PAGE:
Woodcut artist Tom Killion celebrates Mt. Tamalpais
(May 14, 2009)
By Chris Watson - Sentinel correspondent
Among the mourners at James D. Houston's funeral last month was former Santa Cruzan Tom Killion, down from Pt. Reyes to pay homage to the teacher who'd jump-started his art career 35 years ago.
"I took an independent studies class from Jim Houston in 1972," Killion recalled recently. "He let me work on the first version of my first book, 'Twenty-eight Views of Mt. Tamalpais.'"
Printed in 1975 on the old Cowell printing press watched over by master printer William Everson, the book brought Killion's talent for woodcut illustrations into sharp focus.
While he eventually returned to school to earn a doctorate in history, his attention on the visual arts never waned.
Killion's first book also served as a personal introduction to Pulitzer Prize-winning Beat poet Gary Snyder, with whom he's enjoyed a long collaborative friendship.
In appreciation of Snyder's Japanese-inspired poetry about Marin County's Mt. Tam -- as well as Snyder's famous first circumambulation around Mt. Tamalpais in 1965 with fellow Beats Allen Ginsburg and Philip Whalen -- Killion gave him a copy of his book.
In 2002, the two friends collaborated on "The High Sierra of California."
They renewed their working relationship for "Tamalpais Walking: Poetry, History, and Print," recently published by Heyday Books.
On Friday, Killion will be at Bookshop Santa Cruz to renew old friendships and talk about his work.
"I lived in Santa Cruz most of my adult life," the Marin transplant said. "And until 2003 I kept a printing press, studio and apartment in Santa Cruz."
While he misses the light in Santa Cruz, the climate and the "wonderful creative culture bubbling with new ideas," Killion gets his fix every couple of weeks when he returns to buy glass from Santa Cruz Glass, frames from Garrett Moulding and art supplies from Lenz Arts.
"Nothing in the Bay Area is as good as Lenz Arts."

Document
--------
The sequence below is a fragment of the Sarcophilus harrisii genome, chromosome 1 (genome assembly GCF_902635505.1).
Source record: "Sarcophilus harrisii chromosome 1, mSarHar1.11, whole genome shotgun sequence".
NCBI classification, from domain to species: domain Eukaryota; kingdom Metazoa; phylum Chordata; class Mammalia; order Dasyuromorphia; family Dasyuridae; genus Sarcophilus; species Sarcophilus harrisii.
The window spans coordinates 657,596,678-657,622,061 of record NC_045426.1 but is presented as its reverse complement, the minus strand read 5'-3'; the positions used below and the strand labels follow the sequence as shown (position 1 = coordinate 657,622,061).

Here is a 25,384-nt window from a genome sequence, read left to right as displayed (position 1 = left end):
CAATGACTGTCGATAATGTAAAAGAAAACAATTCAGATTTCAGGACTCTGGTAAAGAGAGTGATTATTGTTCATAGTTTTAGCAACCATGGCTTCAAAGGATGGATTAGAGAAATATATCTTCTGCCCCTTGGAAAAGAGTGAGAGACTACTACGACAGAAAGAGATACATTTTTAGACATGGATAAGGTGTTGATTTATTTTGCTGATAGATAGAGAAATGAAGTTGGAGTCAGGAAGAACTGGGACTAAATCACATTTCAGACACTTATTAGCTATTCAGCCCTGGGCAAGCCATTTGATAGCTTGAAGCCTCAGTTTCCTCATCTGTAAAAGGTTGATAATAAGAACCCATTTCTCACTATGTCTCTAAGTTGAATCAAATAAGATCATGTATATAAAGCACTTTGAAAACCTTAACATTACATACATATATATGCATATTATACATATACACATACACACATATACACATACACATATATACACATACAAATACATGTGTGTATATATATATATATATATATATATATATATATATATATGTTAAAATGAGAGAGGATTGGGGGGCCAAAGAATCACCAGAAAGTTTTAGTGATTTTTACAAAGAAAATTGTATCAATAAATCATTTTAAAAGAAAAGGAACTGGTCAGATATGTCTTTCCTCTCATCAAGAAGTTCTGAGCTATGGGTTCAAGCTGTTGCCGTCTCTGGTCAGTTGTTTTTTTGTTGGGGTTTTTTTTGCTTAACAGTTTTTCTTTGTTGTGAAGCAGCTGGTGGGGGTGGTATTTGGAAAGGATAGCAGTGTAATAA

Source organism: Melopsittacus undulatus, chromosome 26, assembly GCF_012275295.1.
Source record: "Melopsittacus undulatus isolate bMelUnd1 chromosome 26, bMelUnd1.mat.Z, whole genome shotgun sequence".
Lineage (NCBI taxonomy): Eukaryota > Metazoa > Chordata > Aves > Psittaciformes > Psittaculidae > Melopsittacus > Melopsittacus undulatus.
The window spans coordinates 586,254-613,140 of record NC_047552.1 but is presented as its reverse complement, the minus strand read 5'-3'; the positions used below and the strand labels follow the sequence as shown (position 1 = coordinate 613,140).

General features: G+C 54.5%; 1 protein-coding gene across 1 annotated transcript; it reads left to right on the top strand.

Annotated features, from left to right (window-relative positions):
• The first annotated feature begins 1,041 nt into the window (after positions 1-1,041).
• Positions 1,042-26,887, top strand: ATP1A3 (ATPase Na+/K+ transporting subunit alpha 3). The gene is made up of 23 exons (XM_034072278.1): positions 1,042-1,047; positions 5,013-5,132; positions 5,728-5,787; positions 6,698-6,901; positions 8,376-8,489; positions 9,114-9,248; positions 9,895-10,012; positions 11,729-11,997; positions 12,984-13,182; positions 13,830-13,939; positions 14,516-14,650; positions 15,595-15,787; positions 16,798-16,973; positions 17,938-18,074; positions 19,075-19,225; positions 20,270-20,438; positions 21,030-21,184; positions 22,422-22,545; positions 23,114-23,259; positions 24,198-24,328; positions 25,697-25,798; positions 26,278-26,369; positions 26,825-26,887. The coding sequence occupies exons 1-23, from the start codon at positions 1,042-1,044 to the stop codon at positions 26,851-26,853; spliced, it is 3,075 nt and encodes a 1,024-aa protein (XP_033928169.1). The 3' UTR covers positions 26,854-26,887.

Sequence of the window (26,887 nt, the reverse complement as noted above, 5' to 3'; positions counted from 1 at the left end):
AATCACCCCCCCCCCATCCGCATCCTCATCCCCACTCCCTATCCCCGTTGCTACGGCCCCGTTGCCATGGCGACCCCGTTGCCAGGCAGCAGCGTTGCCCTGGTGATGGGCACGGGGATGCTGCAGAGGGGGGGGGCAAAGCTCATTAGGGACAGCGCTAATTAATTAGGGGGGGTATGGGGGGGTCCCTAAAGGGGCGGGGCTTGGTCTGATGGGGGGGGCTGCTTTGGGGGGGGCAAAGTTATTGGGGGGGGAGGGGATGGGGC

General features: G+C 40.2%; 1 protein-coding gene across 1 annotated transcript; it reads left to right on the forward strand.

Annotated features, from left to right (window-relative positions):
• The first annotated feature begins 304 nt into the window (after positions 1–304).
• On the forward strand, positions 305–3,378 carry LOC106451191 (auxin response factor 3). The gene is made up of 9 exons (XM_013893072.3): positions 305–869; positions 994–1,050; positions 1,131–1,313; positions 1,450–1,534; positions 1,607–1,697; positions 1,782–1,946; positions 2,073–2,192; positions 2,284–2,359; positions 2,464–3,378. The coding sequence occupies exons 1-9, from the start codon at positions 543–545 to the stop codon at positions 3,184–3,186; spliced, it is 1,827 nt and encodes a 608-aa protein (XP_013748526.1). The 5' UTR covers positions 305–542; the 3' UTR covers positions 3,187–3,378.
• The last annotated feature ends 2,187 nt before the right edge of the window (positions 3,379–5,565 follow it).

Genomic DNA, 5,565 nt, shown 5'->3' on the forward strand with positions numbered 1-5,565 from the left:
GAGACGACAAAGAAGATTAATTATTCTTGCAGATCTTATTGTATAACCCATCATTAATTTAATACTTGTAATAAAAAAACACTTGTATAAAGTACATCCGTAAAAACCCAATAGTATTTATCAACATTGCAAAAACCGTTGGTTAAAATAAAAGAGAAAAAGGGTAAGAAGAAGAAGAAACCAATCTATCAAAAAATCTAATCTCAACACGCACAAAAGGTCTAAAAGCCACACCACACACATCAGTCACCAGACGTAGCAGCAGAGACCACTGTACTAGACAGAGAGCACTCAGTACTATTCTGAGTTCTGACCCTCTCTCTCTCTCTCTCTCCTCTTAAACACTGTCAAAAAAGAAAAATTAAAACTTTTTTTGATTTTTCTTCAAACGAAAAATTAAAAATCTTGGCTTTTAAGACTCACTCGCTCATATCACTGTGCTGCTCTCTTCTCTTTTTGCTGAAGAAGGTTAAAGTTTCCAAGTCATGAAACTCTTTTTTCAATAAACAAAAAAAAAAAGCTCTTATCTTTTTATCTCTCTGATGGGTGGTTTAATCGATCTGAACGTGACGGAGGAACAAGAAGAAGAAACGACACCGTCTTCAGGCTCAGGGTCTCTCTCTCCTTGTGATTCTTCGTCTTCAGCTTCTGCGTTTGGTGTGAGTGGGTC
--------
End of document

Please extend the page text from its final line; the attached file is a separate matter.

He adds: "Although this new book is about Mt. Tam, the initial creation was in Santa Cruz."
The lavish, full-color book includes woodcuts of Mt. Tam and essays by both Killion and Snyder as well as Killion's essay on the cultural, geological, literary and social history of the mountain.
As a child growing up in Mill Valley, Killion imbibed the sharp smell of chapparal and bay laurel regularly as he camped and biked the trails. By age 15, he'd produced his first Hokusai-like linocut of Mt. Tam.
With the mountain part of his very DNA, Killion was nevertheless surprised by some of the history he uncovered "" for example, the Sleeping Lady folk legend that white Americans casually ascribed to Miwok Indians.
Even more interesting was the influence on Mt. Tam exerted by the working class Germans who first formalized walking tours there.
"I remember seeing remnants of that world in my childhood," Killion said. "People would dress up in silly German costumes, beat a brass band and play oompah music."
Although Killion's new book includes a whopping 72 views of Mt. Tam, he's not finished with the mountain nor the mountain with him.
"I'm never done with Mt. Tam," he said. "Since finishing the book, I've done two more woodcuts."
Those curious about Killion's growth as a woodcut artist will especially enjoy the series of blocks that went into making the 15-color "Bolinas Ridge" print.
This fall, a segment of "Craft in America" on PBS will feature Killion's process in creating that print.
'TAMALPAIS WAS MY PLACE OF ESCAPE, THE ROMANTIC BACKCOUNTRY OF MY PRE-TEEN INDEPENDENCE ... AS I GREW OLDER THE MOUNTAIN BECAME MY LOST WORLD OF REMEMBERED CHILDHOOD, THE INCARNATION OF ADULTHOOD'S LONGING FOR UNRETURNABLE TIME. I SUPPOSE MOST OF US HAVE SUCH A PLACE. FOR ME IT WAS TAMALPAIS.'
-- from 'Tamalpais Walking: Poetry, History and Prints by Tom Killion.
IF YOU GO
Author of: 'Tamalpais Walking: Poetry History and Prints
when: Friday, 7:30 p.m.
where: Bookshop Santa Cruz, 1520 Pacific Ave., Santa Cruz
[Santa Cruz Sentinel content republished by permission.]